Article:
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Despite coronavirus scare, IPL must find a window for the sake of Indian cricket

Makarand Waingankar



IPL 2020
The IPL stares at an uncertain future because of coronavirus.

Mumbai: The IPL governing council or the BCCI were helpless and had to postpone the Indian Premier League (IPL) due to worldwide coronavirus outbreak.

Though it is suspended till April 15, we need to keep our fingers crossed simply because of the financial ramifications.

The IPL has a robust business model, which rakes in money for the various stakeholders of Indian cricket.

Critics may be reminded that the much-maligned IPL brings in revenue on which Indian cricket is run.

The gratis given former cricketers and former umpires is from the IPL money pool. Hence it is not wise to criticise the popular IPL which brings in crowd to the grounds as opposed to Ranji matches that are played in front of empty stadiums.

If the IPL is postponed or truncated the revenue is likely to go down. But judging by the circumstances, the IPL is likely to be shortened this year.

If the IPL begins as late as late as April 15 then it should end by the third week of May. Let’s hope the action begins mid-April.

Hard work pays off for Saurashtra

Saurashtra deservedly won their maiden Ranji Trophy triumph in their fourth final in eight years.

Considering it was their first triumph since the then Nawanagar’s victory in 1936-37, it is a remarkable achievement.

They were consistent than Bengal in the final at Rajkot. Bengal now have reached the final 14 times and have won only twice.

The salient feature of the final was the criticism of the Saurashtra Cricket Association Stadium pitch.

Why do experienced cricketers after becoming coaches comment on the nature of the pitch in the first day of a match itself?


Saurashtra won their maiden title in their fourth attempt in recent years.

Bengal coach Arun Lal’s comments was not a one-off thing.  In 1974 former West Indies captain Jerry Alexander, touring India as manager of the team, as highly critical of the Wankhede Stadium wicket.

The series was tied 2-2 and the final Test wicket, according to Alexander, was devoid of grass predicting that the match would end in three days. The match went on for six days and West Indies won the match by 201 runs to clinch the series 3-2.

Wicket not a dampener

Lal was clearly perturbed. The wicket was admittedly slow because the pitch curator got very little time to prepare, which explains why stroke making was difficult.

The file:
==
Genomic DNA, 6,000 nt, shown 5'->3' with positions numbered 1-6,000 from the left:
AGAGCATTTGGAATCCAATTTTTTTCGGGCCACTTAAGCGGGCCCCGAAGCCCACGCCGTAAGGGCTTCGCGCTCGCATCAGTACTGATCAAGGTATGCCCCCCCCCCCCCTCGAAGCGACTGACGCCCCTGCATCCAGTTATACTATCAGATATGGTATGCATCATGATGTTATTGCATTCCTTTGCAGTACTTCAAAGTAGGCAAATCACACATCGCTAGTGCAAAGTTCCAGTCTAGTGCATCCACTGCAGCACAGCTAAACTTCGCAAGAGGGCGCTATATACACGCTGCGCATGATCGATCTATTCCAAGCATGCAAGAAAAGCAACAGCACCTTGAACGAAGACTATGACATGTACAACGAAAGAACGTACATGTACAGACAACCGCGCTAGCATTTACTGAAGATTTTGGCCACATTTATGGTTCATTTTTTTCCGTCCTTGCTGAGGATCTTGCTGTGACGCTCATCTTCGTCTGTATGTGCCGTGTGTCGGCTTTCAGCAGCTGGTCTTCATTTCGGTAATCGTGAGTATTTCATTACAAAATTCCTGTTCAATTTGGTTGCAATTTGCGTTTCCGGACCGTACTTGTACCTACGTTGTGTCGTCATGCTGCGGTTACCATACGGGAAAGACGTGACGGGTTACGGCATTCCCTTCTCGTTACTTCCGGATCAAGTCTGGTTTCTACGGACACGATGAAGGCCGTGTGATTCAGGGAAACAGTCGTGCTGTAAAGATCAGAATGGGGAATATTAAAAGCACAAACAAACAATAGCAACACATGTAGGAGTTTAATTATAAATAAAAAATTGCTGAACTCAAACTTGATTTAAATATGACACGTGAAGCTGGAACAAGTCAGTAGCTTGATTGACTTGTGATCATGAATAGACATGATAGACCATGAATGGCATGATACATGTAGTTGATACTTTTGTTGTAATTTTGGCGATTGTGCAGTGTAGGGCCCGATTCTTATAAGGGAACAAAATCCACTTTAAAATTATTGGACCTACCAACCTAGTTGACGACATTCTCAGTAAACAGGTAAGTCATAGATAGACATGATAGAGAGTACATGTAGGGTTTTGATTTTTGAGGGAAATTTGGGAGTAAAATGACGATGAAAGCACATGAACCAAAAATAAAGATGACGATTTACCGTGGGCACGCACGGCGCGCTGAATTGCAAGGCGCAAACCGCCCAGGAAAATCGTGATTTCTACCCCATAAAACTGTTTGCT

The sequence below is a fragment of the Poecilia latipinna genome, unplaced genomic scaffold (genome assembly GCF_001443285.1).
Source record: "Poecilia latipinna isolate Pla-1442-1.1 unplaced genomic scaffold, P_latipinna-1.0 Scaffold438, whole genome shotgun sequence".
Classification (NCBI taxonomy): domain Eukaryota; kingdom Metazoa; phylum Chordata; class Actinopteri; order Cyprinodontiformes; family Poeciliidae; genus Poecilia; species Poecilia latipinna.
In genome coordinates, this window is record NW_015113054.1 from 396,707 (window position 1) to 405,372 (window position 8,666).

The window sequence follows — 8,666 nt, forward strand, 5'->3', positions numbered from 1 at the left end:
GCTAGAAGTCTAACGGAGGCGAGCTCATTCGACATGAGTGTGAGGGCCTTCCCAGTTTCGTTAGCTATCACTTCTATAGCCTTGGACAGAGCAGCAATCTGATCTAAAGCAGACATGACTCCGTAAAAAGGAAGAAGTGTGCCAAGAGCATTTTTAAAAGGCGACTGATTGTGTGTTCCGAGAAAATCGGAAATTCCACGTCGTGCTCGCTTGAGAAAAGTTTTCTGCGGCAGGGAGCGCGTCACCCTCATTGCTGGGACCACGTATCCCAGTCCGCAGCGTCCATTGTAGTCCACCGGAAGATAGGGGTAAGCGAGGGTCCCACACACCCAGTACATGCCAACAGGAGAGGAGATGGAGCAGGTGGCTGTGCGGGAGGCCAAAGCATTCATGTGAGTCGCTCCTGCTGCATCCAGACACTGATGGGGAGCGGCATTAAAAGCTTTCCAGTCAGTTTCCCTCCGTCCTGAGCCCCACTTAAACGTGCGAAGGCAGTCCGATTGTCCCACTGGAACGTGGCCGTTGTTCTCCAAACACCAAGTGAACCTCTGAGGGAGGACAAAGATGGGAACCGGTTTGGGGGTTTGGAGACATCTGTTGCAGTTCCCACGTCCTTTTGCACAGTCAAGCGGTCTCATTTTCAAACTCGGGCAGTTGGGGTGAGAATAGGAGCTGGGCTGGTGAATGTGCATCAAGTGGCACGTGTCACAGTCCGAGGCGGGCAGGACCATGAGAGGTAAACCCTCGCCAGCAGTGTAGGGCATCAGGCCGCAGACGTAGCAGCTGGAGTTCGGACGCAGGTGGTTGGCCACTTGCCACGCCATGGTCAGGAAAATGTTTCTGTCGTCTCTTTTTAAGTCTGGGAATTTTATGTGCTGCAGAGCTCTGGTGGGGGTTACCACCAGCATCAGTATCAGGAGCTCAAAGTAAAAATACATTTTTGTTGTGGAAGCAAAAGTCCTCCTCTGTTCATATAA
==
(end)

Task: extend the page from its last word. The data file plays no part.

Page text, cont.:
Saurashtra’s semifinal against Gujarat began on Feb 29 and ended on March 4 at Rajkot. The final began on March 9, which didn’t allow much watering on the pitch.

Usually it takes about 10-12 days to prepare a five-day match wicket, depending on the weather conditions.

But any team vying to win must overcome these challenges. Losing the toss shouldn’t dishearten the morale of any team, which is what happened to Bengal.

Lal’s comment had a detrimental effect as the team believed what the coach said. Their approach was negative and their shoulders drooped when Cheteshwar Pujara and Arpit Vasavada batted sensibly despite traits of tiredness from Saurashtra bowlers.

Bengal batsmen also played into the hands of Saurashtra, guilty of being too cautious in their approach. Their decision of sending the in-form Anustup Majumdar to bat at No.6 also didn’t help their cause. As soon as Anustup was dismissed on the morning of Day 4, Bengal looked doomed for defeat.

Ravindra Jadeja

Ravindra Jadeja

Bengal should introspect what needs to be done to win as their last Ranji triumph was in 1989-90. Saurashtra victory is all the more credible without Ravindra Jadeja as the conditions were tailor made for him to excel.

Top cricketers a must

The BCCI also must ensure that no international matches should be played during the Ranji Trophy final match. Because of the South Africa ODI series that was later postponed for coronavirus COVID-19, Saurashtra’s Jadeja and Bengal’s Mohammed Shami had to miss out.

There has to be a way to incorporate top players for the marquee match of domestic cricket.

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Dr. Makarand is a cricket journalist for more than five decades contributing to Sportsweek, Sportstar, The Hindu and The Times of India. He did his PhD on the “History of Bombay cricket and its impact on Indian cricket”. He initiated the Talent Resource Development Wing (TRDW) for the BCCI to unearth talent from small towns. He was the CEO of the Baroda Cricket Association and consultant to KSCA.